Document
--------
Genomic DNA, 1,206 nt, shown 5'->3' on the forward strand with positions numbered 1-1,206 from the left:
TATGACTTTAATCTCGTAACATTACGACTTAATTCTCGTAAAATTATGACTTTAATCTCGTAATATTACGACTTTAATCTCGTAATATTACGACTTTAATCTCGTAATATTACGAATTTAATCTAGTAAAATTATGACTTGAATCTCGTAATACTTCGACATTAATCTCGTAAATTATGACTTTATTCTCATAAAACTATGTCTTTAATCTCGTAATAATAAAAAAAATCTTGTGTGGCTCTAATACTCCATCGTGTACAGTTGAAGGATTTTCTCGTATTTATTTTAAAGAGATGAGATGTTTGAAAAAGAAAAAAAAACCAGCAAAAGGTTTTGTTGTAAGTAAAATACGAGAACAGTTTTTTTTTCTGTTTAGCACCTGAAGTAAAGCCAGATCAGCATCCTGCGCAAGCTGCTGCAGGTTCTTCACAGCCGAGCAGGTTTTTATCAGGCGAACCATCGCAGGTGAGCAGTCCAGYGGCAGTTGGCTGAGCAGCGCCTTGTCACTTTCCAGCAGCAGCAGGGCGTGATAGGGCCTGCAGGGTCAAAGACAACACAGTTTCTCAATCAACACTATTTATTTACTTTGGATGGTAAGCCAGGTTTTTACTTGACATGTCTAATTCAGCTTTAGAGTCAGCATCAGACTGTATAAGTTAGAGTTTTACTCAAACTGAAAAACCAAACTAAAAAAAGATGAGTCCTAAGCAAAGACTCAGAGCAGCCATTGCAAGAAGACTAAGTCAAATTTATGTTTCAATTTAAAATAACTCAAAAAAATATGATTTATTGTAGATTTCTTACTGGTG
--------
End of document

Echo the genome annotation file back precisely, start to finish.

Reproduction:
Genomic DNA, 1,206 nt, shown 5'->3' on the forward strand with positions numbered 1-1,206 from the left:
TATGACTTTAATCTCGTAACATTACGACTTAATTCTCGTAAAATTATGACTTTAATCTCGTAATATTACGACTTTAATCTCGTAATATTACGACTTTAATCTCGTAATATTACGAATTTAATCTAGTAAAATTATGACTTGAATCTCGTAATACTTCGACATTAATCTCGTAAATTATGACTTTATTCTCATAAAACTATGTCTTTAATCTCGTAATAATAAAAAAAATCTTGTGTGGCTCTAATACTCCATCGTGTACAGTTGAAGGATTTTCTCGTATTTATTTTAAAGAGATGAGATGTTTGAAAAAGAAAAAAAAACCAGCAAAAGGTTTTGTTGTAAGTAAAATACGAGAACAGTTTTTTTTTCTGTTTAGCACCTGAAGTAAAGCCAGATCAGCATCCTGCGCAAGCTGCTGCAGGTTCTTCACAGCCGAGCAGGTTTTTATCAGGCGAACCATCGCAGGTGAGCAGTCCAGYGGCAGTTGGCTGAGCAGCGCCTTGTCACTTTCCAGCAGCAGCAGGGCGTGATAGGGCCTGCAGGGTCAAAGACAACACAGTTTCTCAATCAACACTATTTATTTACTTTGGATGGTAAGCCAGGTTTTTACTTGACATGTCTAATTCAGCTTTAGAGTCAGCATCAGACTGTATAAGTTAGAGTTTTACTCAAACTGAAAAACCAAACTAAAAAAAGATGAGTCCTAAGCAAAGACTCAGAGCAGCCATTGCAAGAAGACTAAGTCAAATTTATGTTTCAATTTAAAATAACTCAAAAAAATATGATTTATTGTAGATTTCTTACTGGTG